With a distinct lack of Spider-Man games on Nintendo Switch (we can’t help but look longingly at Insomniac’s stellar PS4 exclusive from last year and quietly weep), it fell to the most unlikely of sources to bring city-swinging and verticality to the console: Attack on Titan 2. The original base game has a few issues (check out our full review for a more detailed breakdown), but when you’re zooming around a semi-medieval city slashing at naked giants with a pair of swords, you rarely even thought about them. It’s Monster Hunter in the sky, and it can be brilliant fun at times.

Over a year later, and developer Omega Force has given its semi-open world hack ‘n’ slash adventure a full-on update. Attack on Titan 2: Final Battle introduces scenarios and characters based on the show’s third season, two additional battle modes and brand new weapons for taking down those monolithic nudists. For Attack on Titan aficionados, it’s more faithfully-recreated content from the anime’s continuing storyline. For everyone else, it’s a more complete package with plenty of additional story moments and some fresh modes for extended replay value.

Available as a full game release (including the base version and the DLC) or as a paid upgrade via the eShop, Final Battle distinguishes itself from the base game in the way it approaches the story side of things. While the first two seasons were slightly reworked to make space for your own created character, the third season is instead broken into a series of chapters that follow the point of view of established characters in the canon. Unfortunately, that means you can’t play through any of them as your created character. On the up-side, there’s a good six-to-eight hours worth of new content to be found here, and completing main and side missions will net you additional credits and materials. And while you can’t spend them in Character Episode mode itself, they can be transferred over to other modes.

Working alongside the creators of the anime, both parts of season three have been included, providing an insight into the ongoing conflict between the titans and the remainder of humanity. With three different factions to play through (the Scout Regiment, the 104th Cadets and the nefarious Warriors), and the chance to summon the Armin Titan, Final Battle certainly isn’t holding back. As a nice touch, once you’ve progressed far enough to have unlocked Armin’s giant form, you’ll then be able to summon him in some of Final Battle’s other new modes. While it’s still frustrating to have a schism between season three and the rest of the story, it’s great to see a synergy of unlocks that link the rest of the game together.

Of all of the new content additions Final Battle introduces, Territory Recovery mode is by far the most enjoyable. Stripping away all the often constricting story elements, this mode is all about building your own regiment slowly reclaiming sections of land from the titans. It’s a more open-ended and freeform affair, with over 40 characters to find and recruit (who you can then assign into different team combinations). Territory Recovery has more of a Dynasty Warriors twist to it (Omega Force is the main developer, after all) as you and your squad head out to drive back the titan menace via rolling mini-missions, enabling you to just enjoy hacking body parts off titans. You can also spend resources earned in Character Episode mode here as well.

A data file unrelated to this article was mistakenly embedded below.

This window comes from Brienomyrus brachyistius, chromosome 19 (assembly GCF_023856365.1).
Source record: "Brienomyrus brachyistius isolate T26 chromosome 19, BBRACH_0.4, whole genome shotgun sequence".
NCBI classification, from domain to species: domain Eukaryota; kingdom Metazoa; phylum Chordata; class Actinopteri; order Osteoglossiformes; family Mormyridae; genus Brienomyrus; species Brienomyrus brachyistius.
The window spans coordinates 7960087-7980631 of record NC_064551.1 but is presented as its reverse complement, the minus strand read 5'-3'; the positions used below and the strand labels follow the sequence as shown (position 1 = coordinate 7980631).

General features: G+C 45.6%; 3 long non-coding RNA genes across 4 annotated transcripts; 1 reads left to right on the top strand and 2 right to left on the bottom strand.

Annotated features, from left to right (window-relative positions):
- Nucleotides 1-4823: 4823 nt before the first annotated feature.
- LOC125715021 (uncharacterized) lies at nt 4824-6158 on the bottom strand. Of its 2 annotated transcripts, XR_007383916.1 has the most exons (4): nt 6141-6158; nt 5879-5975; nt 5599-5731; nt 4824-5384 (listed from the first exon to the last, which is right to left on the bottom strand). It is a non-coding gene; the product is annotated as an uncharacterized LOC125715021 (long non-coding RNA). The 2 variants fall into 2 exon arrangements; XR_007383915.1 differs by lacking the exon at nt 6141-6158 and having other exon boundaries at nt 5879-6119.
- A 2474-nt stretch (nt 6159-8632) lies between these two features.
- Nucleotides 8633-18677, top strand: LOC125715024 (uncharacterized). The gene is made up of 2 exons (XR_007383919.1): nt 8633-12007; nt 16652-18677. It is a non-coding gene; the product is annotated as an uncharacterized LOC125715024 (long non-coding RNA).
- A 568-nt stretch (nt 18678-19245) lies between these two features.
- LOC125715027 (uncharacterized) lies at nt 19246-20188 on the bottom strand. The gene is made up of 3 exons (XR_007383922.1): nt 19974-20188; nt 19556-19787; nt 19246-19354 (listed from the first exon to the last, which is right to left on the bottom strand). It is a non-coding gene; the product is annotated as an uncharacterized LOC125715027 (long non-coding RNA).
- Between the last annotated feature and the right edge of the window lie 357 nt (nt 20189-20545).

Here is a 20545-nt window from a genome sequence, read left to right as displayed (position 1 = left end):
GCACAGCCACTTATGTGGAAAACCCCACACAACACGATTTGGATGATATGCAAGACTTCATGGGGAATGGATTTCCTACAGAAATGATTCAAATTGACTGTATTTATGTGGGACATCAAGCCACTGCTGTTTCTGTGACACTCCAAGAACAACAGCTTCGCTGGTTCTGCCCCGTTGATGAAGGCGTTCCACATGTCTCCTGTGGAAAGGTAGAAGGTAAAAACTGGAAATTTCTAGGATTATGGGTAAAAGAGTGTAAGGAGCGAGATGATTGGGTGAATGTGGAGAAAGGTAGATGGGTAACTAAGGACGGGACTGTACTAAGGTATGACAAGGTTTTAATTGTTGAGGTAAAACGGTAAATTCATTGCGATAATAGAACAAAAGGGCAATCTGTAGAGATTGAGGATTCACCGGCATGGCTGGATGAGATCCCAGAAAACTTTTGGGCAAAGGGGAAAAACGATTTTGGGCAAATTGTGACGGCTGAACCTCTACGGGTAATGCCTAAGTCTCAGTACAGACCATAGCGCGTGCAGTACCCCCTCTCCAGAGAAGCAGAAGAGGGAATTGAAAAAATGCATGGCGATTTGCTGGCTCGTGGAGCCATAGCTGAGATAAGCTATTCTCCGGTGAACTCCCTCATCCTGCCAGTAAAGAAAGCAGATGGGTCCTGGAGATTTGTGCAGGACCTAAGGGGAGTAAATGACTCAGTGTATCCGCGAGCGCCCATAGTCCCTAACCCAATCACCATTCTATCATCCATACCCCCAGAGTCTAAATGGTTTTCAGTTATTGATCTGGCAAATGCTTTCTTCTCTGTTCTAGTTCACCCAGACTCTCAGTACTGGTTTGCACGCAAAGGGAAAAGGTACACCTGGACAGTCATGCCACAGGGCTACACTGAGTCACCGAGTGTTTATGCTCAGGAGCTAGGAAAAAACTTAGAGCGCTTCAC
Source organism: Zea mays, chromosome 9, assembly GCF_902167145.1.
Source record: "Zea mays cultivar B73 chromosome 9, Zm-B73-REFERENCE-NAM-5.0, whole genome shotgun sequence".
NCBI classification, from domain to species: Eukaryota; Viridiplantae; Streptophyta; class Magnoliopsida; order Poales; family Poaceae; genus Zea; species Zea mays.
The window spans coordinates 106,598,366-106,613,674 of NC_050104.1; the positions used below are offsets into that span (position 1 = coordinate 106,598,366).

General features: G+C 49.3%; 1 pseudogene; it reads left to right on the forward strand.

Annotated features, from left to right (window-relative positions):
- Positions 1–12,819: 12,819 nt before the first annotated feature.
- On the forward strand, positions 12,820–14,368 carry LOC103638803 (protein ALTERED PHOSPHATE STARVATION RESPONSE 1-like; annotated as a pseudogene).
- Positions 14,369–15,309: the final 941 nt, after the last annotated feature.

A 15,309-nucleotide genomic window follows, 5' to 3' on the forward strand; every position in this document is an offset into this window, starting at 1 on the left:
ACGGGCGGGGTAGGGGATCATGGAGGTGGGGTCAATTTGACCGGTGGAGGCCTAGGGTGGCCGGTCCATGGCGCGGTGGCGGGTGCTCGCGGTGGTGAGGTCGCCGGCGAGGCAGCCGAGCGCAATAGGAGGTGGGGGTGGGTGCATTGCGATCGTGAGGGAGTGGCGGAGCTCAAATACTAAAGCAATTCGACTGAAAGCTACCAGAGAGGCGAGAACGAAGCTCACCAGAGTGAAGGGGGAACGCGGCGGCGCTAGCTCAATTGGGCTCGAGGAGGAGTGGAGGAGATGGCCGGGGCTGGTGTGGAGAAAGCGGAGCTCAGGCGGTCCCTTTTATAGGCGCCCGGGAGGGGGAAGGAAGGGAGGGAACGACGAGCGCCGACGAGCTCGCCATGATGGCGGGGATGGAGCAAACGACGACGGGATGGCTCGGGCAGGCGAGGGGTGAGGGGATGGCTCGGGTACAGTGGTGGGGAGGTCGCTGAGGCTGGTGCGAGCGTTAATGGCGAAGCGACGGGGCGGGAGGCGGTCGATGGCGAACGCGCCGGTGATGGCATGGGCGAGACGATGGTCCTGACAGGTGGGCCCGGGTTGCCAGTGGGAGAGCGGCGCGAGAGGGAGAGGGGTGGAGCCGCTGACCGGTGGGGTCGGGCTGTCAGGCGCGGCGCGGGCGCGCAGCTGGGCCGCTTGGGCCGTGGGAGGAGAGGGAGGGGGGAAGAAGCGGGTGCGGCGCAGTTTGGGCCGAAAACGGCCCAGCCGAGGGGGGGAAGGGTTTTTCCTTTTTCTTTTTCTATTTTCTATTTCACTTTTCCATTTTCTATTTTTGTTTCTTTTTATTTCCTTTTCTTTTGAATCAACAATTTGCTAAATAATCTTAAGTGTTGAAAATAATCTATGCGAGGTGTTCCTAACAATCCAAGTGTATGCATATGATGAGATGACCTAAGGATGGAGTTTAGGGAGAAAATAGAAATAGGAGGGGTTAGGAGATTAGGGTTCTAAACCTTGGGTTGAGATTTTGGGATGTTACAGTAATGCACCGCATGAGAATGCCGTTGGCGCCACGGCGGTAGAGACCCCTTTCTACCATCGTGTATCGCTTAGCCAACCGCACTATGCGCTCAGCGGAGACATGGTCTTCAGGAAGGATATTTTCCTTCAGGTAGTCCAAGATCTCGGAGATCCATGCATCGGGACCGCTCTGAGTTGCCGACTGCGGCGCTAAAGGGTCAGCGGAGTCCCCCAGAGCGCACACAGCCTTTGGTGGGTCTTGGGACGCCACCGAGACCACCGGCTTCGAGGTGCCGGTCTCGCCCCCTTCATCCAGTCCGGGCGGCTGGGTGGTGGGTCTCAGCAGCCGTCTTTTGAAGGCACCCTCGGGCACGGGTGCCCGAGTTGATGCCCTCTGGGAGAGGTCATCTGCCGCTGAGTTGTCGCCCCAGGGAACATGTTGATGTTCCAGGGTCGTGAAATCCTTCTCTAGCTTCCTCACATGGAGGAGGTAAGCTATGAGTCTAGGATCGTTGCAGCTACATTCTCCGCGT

Mechanically, your ODM launchers still work the same (using a set of gas-fuelled wires that attach to nearby structures and fling your upwards and forwards), although the introduction of ranged weapons really changes how you approach battles. Being able to pepper the body parts of a lumbering titan with a firearm really changes the dynamic of each confrontation, especially when you need to create distance but still cause damage. Thunder Spears, a classic weapon from the manga and anime, also finally make their debut, providing a more effective way to take down armoured titans. Close-ranged melee attacks are still the main means of inflicting grief, but the opening out of the game’s combat is one of Final Battle’s most effective changes. Firearms are also available in the main Story mode (bar a few key battles), so this considerable update affects practically every part of the wider game.

One change that doesn’t sit well is Koei Tecmo’s approach to pricing this DLC update. On the one hand, you’re getting a sizeable chunk of new story content, two new modes and the game-altering introduction of firearms, but while it's decent value for brand new players (£54.99 in the UK), existing owners are going to have to fork out a significant sum (£39.99) to upgrade your existing copy of Attack on Titan 2 to include all the Final Battle-related extras. It’s an utterly perplexing pricing scheme that actually puts current owners of the game (the demographic most likely to actually appreciate this update) at a disadvantage - especially so when the bundle effectively values Final Battle at over twice the price of the full game.

Conclusion

Attack on Titan 2: Final Battle is a real oddity. There’s a lot of new content introduced as part of the expansion - much of it adding real depth and replay value to an already sizeable package - but changing the approach to how you experience season three (specifically without the character you created and used through the two previous ones) does create a schism between Final Battle and the rest of Attack on Titan 2. The introduction of ranged weaponry really opens up your titan-battling options, and Territory Recovery is a welcome new Dynasty Warriors-style mode that embraces the game’s best mechanics. However, the pricing model is far too high and only serves to penalise players who already own the base game.